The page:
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The skull of a T-rex.

A close-up of the skull of the Tyrannosaurus rex skeleton known as the Wankel T.rex which was installed in front of the Museum of the Rockies at Montana State University in Bozeman, Montana in 2001.

Photograph courtesy Museum of the Rockies via SI

Brian Switek

National Geographic

Published October 16, 2013

National Fossil Day, an annual celebration of all things fossil, has come around again. But not everyone is jubilant. As the government shutdown ticks on—with debate fossilized, you might say—a mighty Cretaceous carnivore has been left in limbo on the day it was supposed to be acclaimed. There is no joy in Washington, D.C., for mighty T. rex has struck out.

The dinosaur in question, fondly known as the Wankel rex, was due to arrive today, shipped off from the Museum of the Rockies in Bozeman, Montana, for a ceremonial greeting at the Smithsonian's National Museum of Natural History. That warm welcome is delayed until the spring.

Even amid the other victims of the federal shutdown, the Wankel rex truly deserved fanfare. The skeleton is one of the most important Tyrannosaurus rex fossils ever found.

To date, fossil hunters have excavated roughly 50 T. rex skeletons, ones anywhere from 5 to 80 percent complete. (That's not counting all the isolated bones and teeth that have turned up.) That's actually quite impressive, making T. rex remarkably well represented by fossil standards.

But not all of these specimens are equally important. Some are literal rock stars. The Wankel rex is one of them.

A Rock Star Is Born

Discovered in 1988 by rancher Kathy Wankel, the fossil of this imposing predator was not only large, but the skeleton also included the first complete T. rex forelimb discovered by paleontologists. Based on past finds, they had expected that T. rex had short, stocky, two-fingered arms, but the Wankel rex finally gave researchers a complete look.

Mocking the dinosaur's puny arms would have been a mistake, though. A recent study found that the Wankel rex would have weighed in the neighborhood of nine tons, making it one hefty carnivorous customer.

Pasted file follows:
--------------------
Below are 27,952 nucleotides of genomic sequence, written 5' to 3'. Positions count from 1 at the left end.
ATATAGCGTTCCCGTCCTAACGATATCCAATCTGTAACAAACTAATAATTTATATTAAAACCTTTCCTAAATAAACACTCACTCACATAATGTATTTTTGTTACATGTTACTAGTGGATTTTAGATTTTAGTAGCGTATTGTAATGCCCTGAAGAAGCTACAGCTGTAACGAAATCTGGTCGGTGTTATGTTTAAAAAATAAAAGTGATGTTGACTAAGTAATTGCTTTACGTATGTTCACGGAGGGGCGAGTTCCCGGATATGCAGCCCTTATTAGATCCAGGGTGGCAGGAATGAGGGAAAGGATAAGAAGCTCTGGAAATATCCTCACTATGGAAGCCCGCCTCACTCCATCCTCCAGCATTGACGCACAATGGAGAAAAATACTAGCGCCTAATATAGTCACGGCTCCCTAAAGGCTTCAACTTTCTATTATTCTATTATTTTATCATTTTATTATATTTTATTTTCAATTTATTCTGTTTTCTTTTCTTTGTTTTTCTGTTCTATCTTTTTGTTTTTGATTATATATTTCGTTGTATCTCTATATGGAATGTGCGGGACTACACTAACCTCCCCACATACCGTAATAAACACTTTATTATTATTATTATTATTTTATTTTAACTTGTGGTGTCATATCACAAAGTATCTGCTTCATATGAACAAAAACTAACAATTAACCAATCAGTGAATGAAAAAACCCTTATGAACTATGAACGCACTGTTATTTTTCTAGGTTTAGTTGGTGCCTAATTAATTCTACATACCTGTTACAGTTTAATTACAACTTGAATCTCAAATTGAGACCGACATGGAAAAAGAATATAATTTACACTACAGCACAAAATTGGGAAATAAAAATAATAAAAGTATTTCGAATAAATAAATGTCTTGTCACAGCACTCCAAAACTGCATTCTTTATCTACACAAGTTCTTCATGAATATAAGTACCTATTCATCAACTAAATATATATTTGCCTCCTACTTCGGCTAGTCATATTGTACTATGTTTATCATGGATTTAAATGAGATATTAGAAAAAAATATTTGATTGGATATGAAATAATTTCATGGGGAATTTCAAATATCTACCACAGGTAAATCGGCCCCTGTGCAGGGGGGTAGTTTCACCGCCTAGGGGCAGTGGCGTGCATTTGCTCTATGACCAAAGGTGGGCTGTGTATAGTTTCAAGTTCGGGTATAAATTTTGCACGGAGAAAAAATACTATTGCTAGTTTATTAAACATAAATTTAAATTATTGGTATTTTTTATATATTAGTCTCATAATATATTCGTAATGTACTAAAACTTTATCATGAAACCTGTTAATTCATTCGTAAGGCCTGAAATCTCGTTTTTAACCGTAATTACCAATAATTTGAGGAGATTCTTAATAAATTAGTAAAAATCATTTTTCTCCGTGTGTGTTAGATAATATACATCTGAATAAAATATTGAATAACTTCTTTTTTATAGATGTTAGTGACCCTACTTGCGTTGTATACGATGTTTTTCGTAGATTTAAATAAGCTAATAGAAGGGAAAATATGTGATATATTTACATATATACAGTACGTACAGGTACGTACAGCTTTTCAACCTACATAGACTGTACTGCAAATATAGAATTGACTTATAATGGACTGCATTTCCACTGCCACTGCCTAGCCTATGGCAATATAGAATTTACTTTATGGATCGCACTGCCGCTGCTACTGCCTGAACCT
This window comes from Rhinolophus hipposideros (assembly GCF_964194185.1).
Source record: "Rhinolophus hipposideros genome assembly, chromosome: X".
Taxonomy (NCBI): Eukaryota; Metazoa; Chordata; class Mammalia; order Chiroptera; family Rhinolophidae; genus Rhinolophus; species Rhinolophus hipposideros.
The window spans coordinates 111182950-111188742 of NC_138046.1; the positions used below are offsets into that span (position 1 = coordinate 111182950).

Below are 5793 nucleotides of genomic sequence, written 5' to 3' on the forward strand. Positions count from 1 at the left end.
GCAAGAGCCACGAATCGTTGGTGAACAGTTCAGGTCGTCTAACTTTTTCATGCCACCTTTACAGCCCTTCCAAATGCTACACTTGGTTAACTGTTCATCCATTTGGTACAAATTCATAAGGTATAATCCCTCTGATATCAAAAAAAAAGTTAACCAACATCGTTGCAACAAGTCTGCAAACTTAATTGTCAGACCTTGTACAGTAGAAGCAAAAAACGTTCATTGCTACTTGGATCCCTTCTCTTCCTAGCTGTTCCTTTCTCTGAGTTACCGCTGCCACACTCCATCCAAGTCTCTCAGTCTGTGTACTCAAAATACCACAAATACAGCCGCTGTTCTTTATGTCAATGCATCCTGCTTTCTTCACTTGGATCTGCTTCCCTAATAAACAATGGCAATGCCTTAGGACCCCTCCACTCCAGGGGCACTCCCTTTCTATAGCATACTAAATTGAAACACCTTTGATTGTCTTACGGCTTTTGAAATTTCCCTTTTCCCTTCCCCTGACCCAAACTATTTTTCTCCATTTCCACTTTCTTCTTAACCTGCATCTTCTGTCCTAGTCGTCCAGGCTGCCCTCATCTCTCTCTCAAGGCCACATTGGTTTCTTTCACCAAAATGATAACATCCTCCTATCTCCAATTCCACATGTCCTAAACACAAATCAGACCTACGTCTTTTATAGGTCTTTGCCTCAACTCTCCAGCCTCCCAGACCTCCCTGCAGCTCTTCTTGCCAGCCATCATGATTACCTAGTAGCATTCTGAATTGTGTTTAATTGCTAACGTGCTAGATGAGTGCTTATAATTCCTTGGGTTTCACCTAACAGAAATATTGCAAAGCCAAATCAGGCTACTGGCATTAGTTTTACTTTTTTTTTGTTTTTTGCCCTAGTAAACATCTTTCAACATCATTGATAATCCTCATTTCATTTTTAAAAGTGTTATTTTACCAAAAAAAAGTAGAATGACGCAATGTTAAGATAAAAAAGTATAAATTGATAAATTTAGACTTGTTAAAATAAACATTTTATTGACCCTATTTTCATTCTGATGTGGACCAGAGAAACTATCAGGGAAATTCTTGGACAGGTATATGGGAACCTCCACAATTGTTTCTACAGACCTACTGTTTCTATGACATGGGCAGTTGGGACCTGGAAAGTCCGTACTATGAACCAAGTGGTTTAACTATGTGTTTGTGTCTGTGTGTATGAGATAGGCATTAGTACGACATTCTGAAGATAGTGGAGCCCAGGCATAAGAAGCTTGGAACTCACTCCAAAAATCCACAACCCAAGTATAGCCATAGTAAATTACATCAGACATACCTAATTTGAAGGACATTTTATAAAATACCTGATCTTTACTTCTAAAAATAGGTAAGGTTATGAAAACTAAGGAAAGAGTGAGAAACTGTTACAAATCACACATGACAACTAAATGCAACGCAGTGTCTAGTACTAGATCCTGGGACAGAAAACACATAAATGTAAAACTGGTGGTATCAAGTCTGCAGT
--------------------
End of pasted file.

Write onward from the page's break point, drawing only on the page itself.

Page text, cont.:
Some Dinosaurs Are Bigger Than Others

But which was the most impressive and important T. rex ever found? There's no shortage of candidates, and each has its own charms.

One of the first distinctive T. rex skeletons ever found is now across the Atlantic at London's Natural History Museum (NHM). Discovered in 1900 in Wyoming, and later sold to the U.K. museum during the 1960s, the partial skeleton was originally given a different name.

American Museum of Natural History (AMNH) paleontologist Henry Fairfield Osborn first called the NHM skeleton Dynamosaurus imperiosus in the same paper that he named a different skeleton Tyrannosaurus rex. When he saw his mistake and realized both skeletons were the same species, he selected T. rex as the preferred name for the animal. Where old Dynamosaurus stands in relation to other T. rex isn't totally clear. "I don't think we have an accurate length estimate, as it's pretty fragmentary," says NHM paleontologist Paul Barrett. But one of the lower jawbones of this dinosaur is on display at the museum to give visitors some idea of the animal's size.

The One and Original

Much better known is the skeleton that Osborn originally dubbed Tyrannosaurus rex. That skeleton was sold by the AMNH to the Carnegie Museum of Natural History in Pittsburgh, Pennsylvania, in 1941 for the equivalent of $110,000 in today's dollars. As the representative fossil, it reigns as what Carnegie paleontologist Matthew Lamanna calls "the world's first specimen of the world's most famous dinosaur."

And the Carnegie T. rex is a big one. The complete femur of the dinosaur is about 4.2 feet long, and the latest analysis of the whole animal estimates that it was just over 39 feet long and weighed a little more than eight tons. "The holotype is estimated as a big, but not the biggest, known T. rex individual," Lamanna says. Still, the dinosaur will always hold the pride of place as the name-holder for the species.